Around mile 5 or 6, it started feeling mundane. It started sinking in that I still had a long way ahead of me. However, the crowds of people cheering me on made it fun – In the same way, after weeks and months of tending to baby’s every needs, I began to feel like I was in a rut. It seemed like the same routine day in and day out. I was tired from a lack of sleep and feeling like I didn’t have time for me anymore. But then a mom would say a word of encouragement, or my beautiful baby would giggle, and my joy would be renewed.

By mile 13, the halfway point, I realized running a marathon was a huge commitment. I started seeing the endurance and toughness that it takes to go on – being a mom is no different. I started to feel challenged by my boy’s tantrums or stubbornness. I saw that I needed to be emotionally tough to handle challenges that being a mom brings. If I don’t know my purpose, I can stress and feel like a failure.Twin Cities Marathon 2010 001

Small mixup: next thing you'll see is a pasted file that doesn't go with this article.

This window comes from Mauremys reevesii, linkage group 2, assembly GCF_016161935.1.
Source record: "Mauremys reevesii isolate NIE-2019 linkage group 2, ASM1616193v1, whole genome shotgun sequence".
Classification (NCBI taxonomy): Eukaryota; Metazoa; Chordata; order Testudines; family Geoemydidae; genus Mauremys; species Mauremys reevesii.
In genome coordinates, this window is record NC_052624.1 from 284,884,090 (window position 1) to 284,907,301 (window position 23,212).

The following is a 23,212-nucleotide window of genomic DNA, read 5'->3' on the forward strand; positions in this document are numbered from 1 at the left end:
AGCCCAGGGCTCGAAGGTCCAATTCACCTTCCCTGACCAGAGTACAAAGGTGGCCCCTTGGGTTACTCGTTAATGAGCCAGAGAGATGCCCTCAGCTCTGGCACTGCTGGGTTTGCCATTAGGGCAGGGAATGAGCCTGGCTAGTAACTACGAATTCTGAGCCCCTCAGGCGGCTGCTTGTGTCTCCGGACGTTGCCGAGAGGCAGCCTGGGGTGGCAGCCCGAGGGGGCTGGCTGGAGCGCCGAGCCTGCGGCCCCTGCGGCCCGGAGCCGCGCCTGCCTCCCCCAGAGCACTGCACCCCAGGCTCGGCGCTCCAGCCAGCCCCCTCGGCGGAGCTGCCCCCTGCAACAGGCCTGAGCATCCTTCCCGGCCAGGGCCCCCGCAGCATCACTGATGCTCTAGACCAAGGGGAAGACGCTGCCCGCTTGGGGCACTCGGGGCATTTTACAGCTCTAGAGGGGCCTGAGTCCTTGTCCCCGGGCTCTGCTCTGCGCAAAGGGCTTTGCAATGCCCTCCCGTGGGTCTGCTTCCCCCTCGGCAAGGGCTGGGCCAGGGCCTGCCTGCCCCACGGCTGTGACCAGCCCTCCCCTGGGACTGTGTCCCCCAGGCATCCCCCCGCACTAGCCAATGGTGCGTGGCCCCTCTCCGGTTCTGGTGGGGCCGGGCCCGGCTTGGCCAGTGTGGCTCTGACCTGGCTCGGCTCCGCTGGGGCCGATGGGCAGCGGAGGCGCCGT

By mile 18, I started questioning my ability to go on. Negative thoughts started creeping in. I began playing the comparison
game with all the other runners who seemed unaffected by the pain. I started to think I wasn’t strong enough to be a marathoner — There are times when I question my ability to be an effective mom as well. Sometimes I compare myself to the mom who looks like she has everything put together – she appears well rested and fashionably dressed with makeup on and well-behaved kids right by her side. But then I have to step back and realize it’s not fair to me to compare someone’s best with my worst. And then a little voice softly whispers, “I love you mom,” and it melts my heart.

By mile 23, I started to breathe a little easier. I knew the pain was temporary now. I started to believe in myself and could see the end – I think we all have those days where we breathe a sigh of relief or a little prayer of thanks when a stage our children are in comes to a close.